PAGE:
Four held over Spanish medieval manuscript theft
MADRID (Reuters) - A former church caretaker, his wife, son and another woman have been arrested in connection with last year's disappearance of a priceless medieval text from the Santiago de Compostela Cathedral in northwest Spain, police said on Wednesday.
The Codex Calixtinus, a 12th century collection of sermons and liturgical passages, vanished from a safe deposit box in the cathedral, the endpoint of the ancient pilgrimage route the Camino de Santiago.
The elaborately illustrated manuscript, considered an important part of Spain's cultural and religious heritage, has yet to be found, though the police say they are close.
"I think we're heading in the right direction to crack the case ... The main objective is to find the Codex," Spanish police chief Ignacio Cosido told national radio.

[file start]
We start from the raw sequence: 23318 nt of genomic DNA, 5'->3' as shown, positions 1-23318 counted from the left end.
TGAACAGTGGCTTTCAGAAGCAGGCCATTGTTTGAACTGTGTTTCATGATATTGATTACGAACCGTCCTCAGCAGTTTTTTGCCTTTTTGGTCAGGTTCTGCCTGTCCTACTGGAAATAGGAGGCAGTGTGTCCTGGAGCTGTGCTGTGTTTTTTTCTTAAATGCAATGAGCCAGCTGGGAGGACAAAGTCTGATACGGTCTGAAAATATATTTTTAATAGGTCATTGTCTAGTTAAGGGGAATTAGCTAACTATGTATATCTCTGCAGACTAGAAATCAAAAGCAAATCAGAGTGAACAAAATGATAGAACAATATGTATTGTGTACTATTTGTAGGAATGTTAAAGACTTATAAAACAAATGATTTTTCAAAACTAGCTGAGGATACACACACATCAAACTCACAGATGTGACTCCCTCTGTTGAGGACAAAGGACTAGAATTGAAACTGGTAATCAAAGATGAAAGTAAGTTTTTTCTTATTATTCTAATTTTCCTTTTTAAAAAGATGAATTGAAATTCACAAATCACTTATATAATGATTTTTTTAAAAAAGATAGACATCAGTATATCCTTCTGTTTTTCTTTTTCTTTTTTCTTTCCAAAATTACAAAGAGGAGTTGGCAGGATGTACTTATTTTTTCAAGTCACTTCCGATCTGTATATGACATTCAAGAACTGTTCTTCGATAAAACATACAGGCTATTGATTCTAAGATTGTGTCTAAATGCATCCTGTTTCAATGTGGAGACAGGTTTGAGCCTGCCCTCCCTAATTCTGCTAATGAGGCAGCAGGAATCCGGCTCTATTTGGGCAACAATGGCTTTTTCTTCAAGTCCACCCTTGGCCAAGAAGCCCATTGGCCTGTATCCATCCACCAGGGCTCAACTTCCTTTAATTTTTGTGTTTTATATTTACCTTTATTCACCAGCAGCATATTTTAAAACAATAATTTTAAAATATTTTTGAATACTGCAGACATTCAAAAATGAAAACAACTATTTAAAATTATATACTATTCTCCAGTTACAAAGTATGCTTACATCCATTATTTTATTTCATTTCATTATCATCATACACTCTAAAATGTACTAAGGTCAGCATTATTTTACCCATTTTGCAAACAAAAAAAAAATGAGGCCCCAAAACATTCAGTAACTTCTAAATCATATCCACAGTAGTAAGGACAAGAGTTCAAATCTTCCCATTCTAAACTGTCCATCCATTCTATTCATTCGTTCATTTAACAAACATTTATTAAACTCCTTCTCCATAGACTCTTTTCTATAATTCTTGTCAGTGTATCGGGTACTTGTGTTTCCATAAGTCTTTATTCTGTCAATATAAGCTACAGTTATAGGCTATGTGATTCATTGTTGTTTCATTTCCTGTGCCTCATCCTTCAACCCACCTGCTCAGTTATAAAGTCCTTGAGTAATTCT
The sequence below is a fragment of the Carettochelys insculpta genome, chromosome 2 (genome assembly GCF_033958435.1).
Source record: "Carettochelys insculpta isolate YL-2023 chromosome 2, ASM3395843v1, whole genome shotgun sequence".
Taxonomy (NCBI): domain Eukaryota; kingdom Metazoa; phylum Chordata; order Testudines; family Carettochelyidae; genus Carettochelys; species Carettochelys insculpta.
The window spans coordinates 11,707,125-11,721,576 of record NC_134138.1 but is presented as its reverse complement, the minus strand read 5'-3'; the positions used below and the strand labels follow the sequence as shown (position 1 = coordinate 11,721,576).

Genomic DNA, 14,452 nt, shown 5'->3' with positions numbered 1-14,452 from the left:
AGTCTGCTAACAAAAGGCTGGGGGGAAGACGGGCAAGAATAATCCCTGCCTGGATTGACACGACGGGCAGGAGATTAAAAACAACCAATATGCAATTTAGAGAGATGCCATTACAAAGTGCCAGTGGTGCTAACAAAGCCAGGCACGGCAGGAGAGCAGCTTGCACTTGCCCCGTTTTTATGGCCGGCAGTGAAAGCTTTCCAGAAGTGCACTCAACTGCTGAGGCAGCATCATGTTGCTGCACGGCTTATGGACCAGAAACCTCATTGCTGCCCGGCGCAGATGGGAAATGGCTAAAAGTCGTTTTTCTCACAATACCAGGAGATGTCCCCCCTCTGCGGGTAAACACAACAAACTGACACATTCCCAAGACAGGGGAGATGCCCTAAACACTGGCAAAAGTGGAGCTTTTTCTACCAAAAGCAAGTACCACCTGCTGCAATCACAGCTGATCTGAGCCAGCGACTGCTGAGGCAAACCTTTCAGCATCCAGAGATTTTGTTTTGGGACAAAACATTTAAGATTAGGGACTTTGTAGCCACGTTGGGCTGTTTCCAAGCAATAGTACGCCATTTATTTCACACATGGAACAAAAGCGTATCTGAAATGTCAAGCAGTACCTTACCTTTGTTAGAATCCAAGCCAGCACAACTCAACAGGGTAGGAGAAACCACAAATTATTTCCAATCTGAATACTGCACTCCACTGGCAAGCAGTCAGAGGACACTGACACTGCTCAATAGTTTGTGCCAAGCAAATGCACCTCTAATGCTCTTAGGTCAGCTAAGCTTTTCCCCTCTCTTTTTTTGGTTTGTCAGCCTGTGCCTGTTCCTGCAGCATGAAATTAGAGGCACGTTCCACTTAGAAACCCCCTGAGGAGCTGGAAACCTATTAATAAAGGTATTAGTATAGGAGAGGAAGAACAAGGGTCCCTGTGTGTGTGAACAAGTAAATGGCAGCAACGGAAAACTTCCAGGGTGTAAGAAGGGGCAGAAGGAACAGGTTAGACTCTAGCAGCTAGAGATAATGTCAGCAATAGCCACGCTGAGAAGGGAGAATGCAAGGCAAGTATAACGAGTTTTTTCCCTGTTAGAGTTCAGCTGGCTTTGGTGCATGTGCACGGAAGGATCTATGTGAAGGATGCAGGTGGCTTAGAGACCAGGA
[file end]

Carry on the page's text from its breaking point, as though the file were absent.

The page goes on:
The key suspect is a man who was sacked after working for the cathedral as a caretaker, electrician and odd job man for more than 25 years, police said in a statement.
The force did not name the man but said his wife, son and another woman linked to the family were also detained.
Police said they had also recovered at least 1.2 million euros ($1.5 million), eight copies of the Codex and other ancient books that had also disappeared from the cathedral, during searches of garages, houses and storage rooms.
Officers also found documents and correspondence related to senior church figures and keys to various outbuildings.
Santiago de Compostela Cathedral is the reputed burial place of Saint James the Greater, one of Jesus Christ's twelve apostles who, according to church tradition, arrived in Spain to preach Christianity.
(Reporting by Teresa Larraz Mora, Writing by Sarah White; Editing by Paul Day and Andrew Heavens)
- Malaysia military tracked missing plane to west coast: source |
- Malaysia air probe finds scant evidence of attack: sources |
- Ukraine forms new defense force, seeks Western help |
- UPDATE 1-Missing Malaysian plane last seen at Strait of Malacca-source
- Freescale loss in Malaysia tragedy leads to travel policy questions